Election anxiety curbs Olympic enthusiasm among Parisians ahead of the Summer Games


PARIS — Just three weeks before the Olympics, the excitement that was building up in the host city is now mingled with anxiety about France’s political future.

The far-right National Rally’s strong results in the first round of a rushed election has darkened the ambience for many in Paris, a left-wing stronghold that is one of the few places in France where the party failed to break through.

“Just imagining the far-right leading the country gives me panic attacks,” 54-year-old Fabienne Martin said after finishing lunch with her son on the upscale Rue de Faubourg Saint-Honoré. “I was excited when the Olympic flame arrived in Marseille, but this election has completely killed the mood.”

Though the outcome is uncertain, the second round of the legislative elections on July 7 could mark a significant shift in France’s political landscape, with Marine Le Pen’s National Rally poised to potentially gain power.

In Paris, where the National Rally received only 10% of the votes in the first round Sunday —compared with 33% nationwide —the prospects of France getting its first far-right government since World War II has pulled attention away from the city hosting the Summer Olympics for the first time in 100 years.

“I’m tensed, stressed, and anxious to see how things will turn out,” said Marius Rumillat, a 28-year-old screenwriter, enjoying a croissant in a cafe in downtown Paris.

To him, the Olympics have become a sideshow.

“Even after the elections, I’m not sure my interest will grow back,” he said.

The Paris Olympics are set to be inaugurated on July 26 with a historic four-hour opening ceremony featuring a boat parade on the River Seine. The city is buzzing with activity to prepare for unprecedented games that will incorporate some of the world’s most famous monuments. While construction crews are still building various Olympic venues, from the base of the Eiffel Tower to the Place de la Concorde, organizers insist everything will be ready on time and that the election won’t disrupt the preparations.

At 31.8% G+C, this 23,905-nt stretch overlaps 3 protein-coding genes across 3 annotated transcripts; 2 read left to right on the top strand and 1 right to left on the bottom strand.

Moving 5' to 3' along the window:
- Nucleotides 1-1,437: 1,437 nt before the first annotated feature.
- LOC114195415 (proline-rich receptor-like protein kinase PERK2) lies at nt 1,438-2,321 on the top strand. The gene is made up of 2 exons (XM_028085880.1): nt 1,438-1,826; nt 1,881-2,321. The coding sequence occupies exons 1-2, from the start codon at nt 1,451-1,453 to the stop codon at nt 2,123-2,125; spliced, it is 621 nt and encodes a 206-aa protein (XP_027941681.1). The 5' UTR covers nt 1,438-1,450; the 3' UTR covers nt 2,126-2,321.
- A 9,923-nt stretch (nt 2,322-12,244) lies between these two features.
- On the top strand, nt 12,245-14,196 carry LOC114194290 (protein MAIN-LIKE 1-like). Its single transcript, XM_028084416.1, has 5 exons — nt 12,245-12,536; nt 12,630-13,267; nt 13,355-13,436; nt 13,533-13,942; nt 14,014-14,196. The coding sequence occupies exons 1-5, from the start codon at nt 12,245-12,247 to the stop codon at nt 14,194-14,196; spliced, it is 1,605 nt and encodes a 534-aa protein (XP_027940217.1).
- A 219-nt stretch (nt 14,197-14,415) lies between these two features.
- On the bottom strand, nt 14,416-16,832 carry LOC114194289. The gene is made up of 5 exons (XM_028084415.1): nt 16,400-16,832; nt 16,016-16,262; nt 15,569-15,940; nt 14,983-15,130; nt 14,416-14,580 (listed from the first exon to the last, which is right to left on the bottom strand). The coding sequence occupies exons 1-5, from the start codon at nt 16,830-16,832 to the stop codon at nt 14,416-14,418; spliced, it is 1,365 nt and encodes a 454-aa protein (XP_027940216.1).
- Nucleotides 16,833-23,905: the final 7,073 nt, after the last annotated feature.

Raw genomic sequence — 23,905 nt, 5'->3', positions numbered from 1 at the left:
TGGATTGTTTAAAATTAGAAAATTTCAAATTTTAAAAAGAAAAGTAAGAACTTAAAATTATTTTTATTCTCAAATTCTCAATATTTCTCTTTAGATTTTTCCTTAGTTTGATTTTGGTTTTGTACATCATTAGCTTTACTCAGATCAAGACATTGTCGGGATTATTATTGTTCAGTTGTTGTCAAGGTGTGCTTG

“France is experiencing a major democratic moment,” chief organizer Tony Estanguet said this week. “We have to stay in our places so that each and every French citizen can enjoy the games they’re looking forward to.”

Estanguet, a three-time Olympic gold medalist in canoeing, has carefully steered clear of politics as head of the organizing committee.

While Parisians fret about the election, many foreign visitors appear unaware or unbothered by the political developments, enjoying the masterpieces in the Louvre Museum and posing for photos in front of the Olympic Rings draped beneath the Eiffel Tower.

“I think that most people care about the Olympics, not politics,” said Young Mook Park, a 44-year-old tourist from South Korea, who reached through a construction barrier to snap a picture of Paris’ historic city hall.

President Emmanuel Macron called the snap election after a defeat at the hands of the National Rally in European Parliament elections last month, gambling that the far-right would not repeat its success in a domestic ballot. The plan backfired and his party is now desperately trying to prevent Le Pen’s party of wining an outright majority in the second round.

In the Batignolles food market, Prime Minister Gabriel Attal, of Macron’s Renaissance party, campaigned Tuesday with one of his ministers, Stanislas Guerini, who is at risk of losing his seat in the National Assembly.

Thierry Chesnel, a 54-year-old butcher, watched the entourage pass his stand, followed by a swarm of cameras. He expressed indifference about the campaigning.

“All I care about, frankly, is getting more clients in front of my shop. Is Mr. Attal bringing more clients? No,” he grumbled.

Chesnel said he did not feel any excitement about the Olympics either.

“The only thing I’ll see of these Olympics is that small flag,” he said, pointing to a garland with Olympic rings hung above his stand.

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AP Summer Olympics: https://apnews.com/hub/2024-paris-olympic-games



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